Restaurant Review: Azuma Sushi
Feeling adventurous? Head out to Harsdale for superior sashimi.
March is sushi month. Then again, every month is sushi month. For a seasonal dieter, as I am, sushi is the one food that can be happily eaten whether you are on a diet or not. When I do go on a diet, I tend to eat it a couple of times a week. Even when I go off the diet (about two weeks later), I still eat sushi just as often. It is, as far as I know, the one comfort food that still keeps the veins clog-free.
Which brings us to Azuma, a small, self-effacing Japanese restaurant in a busy plaza near the Hartsdale train station. The restaurant is serene with soft lighting, comfortable furniture and a sushi bar of pale gleaming wood manned by four sushi chefs. Inside the cases, beautifully cut filets of fish shimmer through clear casing.
The four sushi chefs give a rousing cheer whenever someone comes through the door. I feel like Norm entering Cheers, and as I am alone, I decide to sit at the bar. Within seconds, the waitress has set down a small bowl of boiled edamame—green soy beans—that resemble peas but have a very subtle taste. I scan the menu; it has no shiny pictures, but instead a line list of items, mostly sushi with a few hot dishes for the sushi avoider. But it is sushi that has given the restaurant its reputation for excellence, and it is sushi that I plan to order.
I start with the uni—sea urchin, the critical test of a good Japanese restaurant. The thought of eating the mustard colored roe (sea urchins are bisexual, so roe covers more than you might think) can make even the most adventurous souls blanche. The sea urchin here is pristine, its texture slightly chewy, its flavors reminiscent of the ocean.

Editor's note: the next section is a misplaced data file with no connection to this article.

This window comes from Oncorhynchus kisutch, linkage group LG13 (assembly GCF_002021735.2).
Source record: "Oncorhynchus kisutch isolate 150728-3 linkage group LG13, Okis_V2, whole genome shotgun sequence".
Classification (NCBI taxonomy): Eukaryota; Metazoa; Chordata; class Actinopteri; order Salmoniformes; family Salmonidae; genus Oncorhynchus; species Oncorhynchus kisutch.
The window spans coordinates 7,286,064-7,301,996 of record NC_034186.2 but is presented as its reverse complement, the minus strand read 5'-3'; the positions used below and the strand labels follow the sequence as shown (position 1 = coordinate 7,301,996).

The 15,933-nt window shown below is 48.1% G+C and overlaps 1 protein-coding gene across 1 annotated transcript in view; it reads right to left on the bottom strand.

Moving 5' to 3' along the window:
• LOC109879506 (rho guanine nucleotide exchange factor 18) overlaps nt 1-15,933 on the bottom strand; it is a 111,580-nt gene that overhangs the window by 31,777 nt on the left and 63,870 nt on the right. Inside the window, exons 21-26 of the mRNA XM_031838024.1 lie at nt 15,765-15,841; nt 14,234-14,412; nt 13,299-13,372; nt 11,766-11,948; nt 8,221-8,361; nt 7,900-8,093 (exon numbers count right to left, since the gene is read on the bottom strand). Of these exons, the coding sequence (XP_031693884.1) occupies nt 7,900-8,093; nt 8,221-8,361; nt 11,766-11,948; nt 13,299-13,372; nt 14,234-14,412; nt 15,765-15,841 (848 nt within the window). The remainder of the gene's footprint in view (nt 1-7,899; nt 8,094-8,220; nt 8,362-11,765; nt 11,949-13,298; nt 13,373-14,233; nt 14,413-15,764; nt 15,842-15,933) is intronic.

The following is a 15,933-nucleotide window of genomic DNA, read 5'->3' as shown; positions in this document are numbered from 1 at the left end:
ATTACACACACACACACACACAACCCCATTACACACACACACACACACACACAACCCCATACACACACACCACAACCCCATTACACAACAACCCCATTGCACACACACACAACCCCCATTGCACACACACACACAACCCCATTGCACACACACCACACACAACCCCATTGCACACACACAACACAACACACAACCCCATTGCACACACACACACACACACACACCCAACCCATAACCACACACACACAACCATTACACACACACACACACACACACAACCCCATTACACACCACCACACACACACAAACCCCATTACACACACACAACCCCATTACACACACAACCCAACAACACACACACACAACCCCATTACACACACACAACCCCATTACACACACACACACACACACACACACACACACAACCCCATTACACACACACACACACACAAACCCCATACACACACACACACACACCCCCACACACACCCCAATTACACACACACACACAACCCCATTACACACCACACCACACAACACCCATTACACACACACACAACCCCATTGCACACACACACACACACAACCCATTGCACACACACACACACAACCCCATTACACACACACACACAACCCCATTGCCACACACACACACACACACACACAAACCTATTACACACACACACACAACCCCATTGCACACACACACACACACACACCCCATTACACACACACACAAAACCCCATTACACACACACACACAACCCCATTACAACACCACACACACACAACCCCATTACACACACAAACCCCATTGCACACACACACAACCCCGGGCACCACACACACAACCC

I turn back to the menu, but I never really doubted what I was going to order: the sushiest of sushi, sashimi, the deluxe version. This is the option where the rice is served on the side, and your plate is filled with naked slices of fish decorated by mounds of shredded Japanese seaweed, accompanied by strips of pickled ginger and wasabi for heat. With the sashimi, I choose the miso soup instead of a salad and am agreeably surprised. It’s not the milky stuff I am used to; this one is mahogany brown with a smoky flavor, and small button mushrooms that explode in the mouth. Another nice touch: it comes with a‑wooden spoon; again it is a textural enhancement of the earthy character of the soup.
Meanwhile, the sushi chef is preparing the sashimi. The deluxe version has some serious ingredients. I watch with some surprise as he slices toro, taken from the fat underbelly of the tuna. Toro is prized by the Japanese and very expensive, not what one would expect in a generic selection of sashimi, however deluxe. But there it is, small strips of translucent coral-colored tuna, its texture creamy and its flavors long and subtle. He then slices some scallop. I am amazed how good it is raw, savoring a slight crispness before biting into the mineral flavored shellfish. Bonito is a special that day; it is a seasonal delicacy, a heavily flavored chewy fish served with tiny shards of green onion for contrast.
The other three offerings are more conventional: fluke with a slight underlay of lemon peel in the flavor, salmon and yellowtail. Even though conventional, they are perfectly fresh, and the flavors
Over subsequent visits, I go à la carte; and whether it’s the exotic items like tiny fresh sweet shrimp, sea bream or steamed monkfish livers (poor man’s foie gras) or Westernized sushi such as spicy tuna handrolls, eel dragon rolls filled with broiled eel, avocado and cucumber, the quality is extremely high.
Overall, Azuma is easy to like. The service is warm and personal and the pricing, especially given the quality, is very fair; dinner, including sake or beer averages $40 per person. Normally you would have to go to Manhattan to find sushi this good and pay a lot more. Whether I am on a diet or not, I will be back.
Lunch, Tue. to Fri. 12-2 pm
Dinner, Tue. to Sat. 5:30-9:30 pm, Sun. 5:30-9 pm